Mitophagy is controlled either in conjunction with general macroautophagy or selectively through specific mitophagy genes. AMPK is activated in response to decreased intracellular ATP and then phosphorylates ULK1 and ULK2 (two Atg1 homologues) to activate both general macroautophagy and mitophagy [138]. AMPK- or ULK1-deficient hepatocytes exhibit accumulation of p62, ubiquitin aggregates and abnormal mitochondria [138]. The selectivity of mitophagy is controlled by a variety of proteins, including PINK1 [PTEN (phosphatase and tensin homologue deleted on chromosome 10)-induced kinase 1], parkin, BNIP (Bcl-2/adenovirus E18 19-kDa-interacting protein) and Atg32, as well as the processes of mitochondrial fission and fusion [168,182185]. The yeast mitophagy-specific protein Atg32 localizes to the mitochondrial outer membrane, where it interacts with Atg11. Atg11 then interacts with Atg8 (LC3) and incorporates the mitochondria into the autophagosome [182,183]. Mitophagy regulation by Atg32 is controlled by the phosphorylation of Ser114 [186]. The mammalian sequence homologue of Atg32 has not been identified, but putative functional homologues include Nix protein, a gene disruption of which results in defects in clearance of mitochondria in erythrocyte maturation [187], and BNIP. Autophagy induction by BNIP in Bax/Bak double-knockout cells is independent of UCPs (uncoupling proteins) or the mtDNA/nuclear DNA ratio, and is protective against cell death. BNIP overexpression in Bax/Bak double-knockout cells increases mitochondrial protease activities, decreases mitochondrial complex III subunit 2, complex IV subunits I and IV, complex V α-subunit, complex II subunit 30 kDa and complex I subunit NDUFB8 [NADH dehydrogenase (ubiquinone) 1β subcomplex 8], but has no effects on MnSOD or Tom20 [188]. It is clear that mitophagy is highly regulated, although the exact mechanisms have not been defined. Figure 3 outlines the important events and the roles of some of the key proteins in mitophagy.

Figure 3 Mitophagy

Mitophagy is the specific degradation of the mitochondria in response to global signals, including starvation and oxidative stress, or specific signals including mitochondrial targeting of signalling proteins or modification of mitochondrial proteins. In yeast, Atg32 is specific for mitophagy by targeting the mitochondria to the autophagosome. In mammalian cells, Nix is involved in mitochondrial clearance during erythrocyte maturation. In response to reduced cellular ATP, AMPK is activated and phosphorylates ULK1 and ULK2 (two Atg1 homologues) to activate both general macroautophagy and mitophagy. Parkinson's disease genes encoding α-synuclein, parkin, PINK1 and DJ-1 are all involved in mitophagy. A decrease in mitochondrial membrane potential (ψm) can be induced by ROS, and by targeting α-synuclein to the mitochondria. This decrease in mitochondrial membrane potential serves as a signal for mitophagy. In addition to a decrease in mitochondrial membrane potential, mitochondrial fission is another signal for mitophagy. PINK1 facilitates parkin targeting to the mitochondria, and ubiquitinates the mitochondrial outer membrane protein VDAC. Ubiquitinated VDAC can be recognized by p62 to initiate mitophagy. DJ-1 senses oxidative stress and serves a parallel pathway to maintain mitochondrial membrane potential and preserve mitochondria from fragmentation. Many of the regulators of mitophagy can be regulated by ROS. For example, α-synuclein is nitrated and, as a consequence, increases its aggregation propensity. Parkin can be sulfonated and S-nitrosated. Drp1 S-nitrosation is also involved in regulation of mitochondrial fission and associated induction of mitophagy.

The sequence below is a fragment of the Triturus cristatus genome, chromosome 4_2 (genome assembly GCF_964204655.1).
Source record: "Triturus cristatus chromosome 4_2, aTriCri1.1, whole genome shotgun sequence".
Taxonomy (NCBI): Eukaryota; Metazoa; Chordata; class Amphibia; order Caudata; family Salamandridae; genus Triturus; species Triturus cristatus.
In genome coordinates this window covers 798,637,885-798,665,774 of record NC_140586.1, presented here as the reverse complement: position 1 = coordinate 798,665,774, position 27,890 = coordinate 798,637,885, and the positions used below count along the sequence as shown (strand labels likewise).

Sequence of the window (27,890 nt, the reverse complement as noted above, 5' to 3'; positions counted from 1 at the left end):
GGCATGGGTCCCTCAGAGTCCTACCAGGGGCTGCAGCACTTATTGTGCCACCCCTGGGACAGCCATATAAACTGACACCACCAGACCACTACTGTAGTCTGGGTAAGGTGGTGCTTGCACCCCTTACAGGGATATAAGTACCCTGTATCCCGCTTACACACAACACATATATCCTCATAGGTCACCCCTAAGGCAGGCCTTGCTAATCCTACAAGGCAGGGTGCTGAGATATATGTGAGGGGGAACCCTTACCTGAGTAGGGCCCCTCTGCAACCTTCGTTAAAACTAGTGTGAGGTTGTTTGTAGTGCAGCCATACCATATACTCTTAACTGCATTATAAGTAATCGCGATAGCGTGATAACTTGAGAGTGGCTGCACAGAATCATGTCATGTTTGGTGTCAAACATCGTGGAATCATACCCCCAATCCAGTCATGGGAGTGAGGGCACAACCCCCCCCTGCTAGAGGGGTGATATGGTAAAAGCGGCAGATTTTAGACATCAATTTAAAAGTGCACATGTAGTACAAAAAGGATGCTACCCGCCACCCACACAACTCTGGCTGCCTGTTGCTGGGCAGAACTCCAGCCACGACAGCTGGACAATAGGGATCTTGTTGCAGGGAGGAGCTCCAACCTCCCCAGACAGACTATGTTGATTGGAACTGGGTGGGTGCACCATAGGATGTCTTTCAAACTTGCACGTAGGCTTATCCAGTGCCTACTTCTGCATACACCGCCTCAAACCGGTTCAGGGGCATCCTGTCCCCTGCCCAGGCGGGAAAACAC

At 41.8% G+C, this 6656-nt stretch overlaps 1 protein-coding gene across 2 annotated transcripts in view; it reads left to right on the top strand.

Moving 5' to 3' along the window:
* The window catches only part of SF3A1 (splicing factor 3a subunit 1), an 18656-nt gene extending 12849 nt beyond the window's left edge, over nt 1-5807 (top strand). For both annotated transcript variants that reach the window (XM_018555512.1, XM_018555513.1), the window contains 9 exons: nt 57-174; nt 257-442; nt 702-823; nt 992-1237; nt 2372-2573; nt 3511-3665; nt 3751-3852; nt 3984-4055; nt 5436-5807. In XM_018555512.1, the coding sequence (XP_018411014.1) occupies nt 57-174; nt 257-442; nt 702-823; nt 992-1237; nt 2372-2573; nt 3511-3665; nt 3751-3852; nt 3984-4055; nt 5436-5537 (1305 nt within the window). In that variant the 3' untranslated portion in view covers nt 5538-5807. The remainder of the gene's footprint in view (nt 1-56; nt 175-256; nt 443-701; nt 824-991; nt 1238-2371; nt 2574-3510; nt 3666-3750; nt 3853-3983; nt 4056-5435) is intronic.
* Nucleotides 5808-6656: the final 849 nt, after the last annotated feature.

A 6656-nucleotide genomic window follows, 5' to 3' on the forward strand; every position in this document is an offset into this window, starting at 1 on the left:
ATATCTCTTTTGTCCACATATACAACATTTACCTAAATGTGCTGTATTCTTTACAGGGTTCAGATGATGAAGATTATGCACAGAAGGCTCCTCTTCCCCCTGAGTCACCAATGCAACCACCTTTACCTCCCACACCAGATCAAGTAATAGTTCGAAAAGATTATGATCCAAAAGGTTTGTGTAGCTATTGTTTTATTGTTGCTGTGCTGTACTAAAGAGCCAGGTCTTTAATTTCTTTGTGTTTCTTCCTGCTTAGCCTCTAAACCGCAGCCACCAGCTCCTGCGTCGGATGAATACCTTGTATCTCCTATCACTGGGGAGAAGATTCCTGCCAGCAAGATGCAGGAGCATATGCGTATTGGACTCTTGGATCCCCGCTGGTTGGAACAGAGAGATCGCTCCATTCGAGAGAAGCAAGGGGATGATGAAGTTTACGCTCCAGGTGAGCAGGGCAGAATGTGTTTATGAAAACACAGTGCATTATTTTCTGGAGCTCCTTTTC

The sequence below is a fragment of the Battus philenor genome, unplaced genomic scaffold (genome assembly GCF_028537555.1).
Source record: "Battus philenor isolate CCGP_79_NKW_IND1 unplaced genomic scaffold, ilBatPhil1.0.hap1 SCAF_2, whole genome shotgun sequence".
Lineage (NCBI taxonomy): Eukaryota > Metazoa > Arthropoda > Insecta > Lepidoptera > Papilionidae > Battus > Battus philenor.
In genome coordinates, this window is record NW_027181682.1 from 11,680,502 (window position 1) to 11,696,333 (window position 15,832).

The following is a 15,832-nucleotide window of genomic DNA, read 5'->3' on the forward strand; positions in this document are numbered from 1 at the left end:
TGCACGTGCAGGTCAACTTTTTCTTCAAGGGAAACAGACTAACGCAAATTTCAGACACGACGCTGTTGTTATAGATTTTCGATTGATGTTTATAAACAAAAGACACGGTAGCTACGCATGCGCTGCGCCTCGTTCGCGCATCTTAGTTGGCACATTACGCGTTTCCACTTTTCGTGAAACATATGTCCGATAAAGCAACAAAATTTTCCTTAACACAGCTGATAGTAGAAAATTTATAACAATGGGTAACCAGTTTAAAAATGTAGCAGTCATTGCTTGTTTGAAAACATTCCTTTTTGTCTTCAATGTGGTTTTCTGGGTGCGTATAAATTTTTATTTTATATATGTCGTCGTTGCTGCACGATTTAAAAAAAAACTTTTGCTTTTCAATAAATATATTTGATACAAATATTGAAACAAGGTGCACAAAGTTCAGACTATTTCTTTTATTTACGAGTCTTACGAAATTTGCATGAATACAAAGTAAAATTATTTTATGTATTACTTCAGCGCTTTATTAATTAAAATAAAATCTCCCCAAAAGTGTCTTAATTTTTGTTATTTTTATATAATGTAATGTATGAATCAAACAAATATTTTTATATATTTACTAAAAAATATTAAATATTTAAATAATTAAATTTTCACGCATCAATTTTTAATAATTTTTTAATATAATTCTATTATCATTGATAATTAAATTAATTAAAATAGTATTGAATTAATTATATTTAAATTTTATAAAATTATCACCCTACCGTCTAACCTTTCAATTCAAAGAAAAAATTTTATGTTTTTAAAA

Mitochondrial depolarization, fission and VDAC (voltage-dependent anion channel) ubiquitination are all candidates and are associated with mitophagy, but how these potential signals are integrated is not clear. In addition to genetic screening for mutants that fail to perform mitophagy, future efforts will need to clarify the molecular signals for mitophagy.


One of the major questions in autophagy, redox signalling, oxidative and nitrative stress is whether autophagy regulation of ROS/RNS levels, intracellular location and effects play different roles in distinct cell types or tissues and in different chronic pathologies. Likewise, it is also unclear whether different cells and tissues have different redox signalling mechanisms for regulation of autophagy. Below, we discuss briefly what is known in the field of neurodegenerative and heart diseases, atherosclerosis and cancer.

Parkinson's disease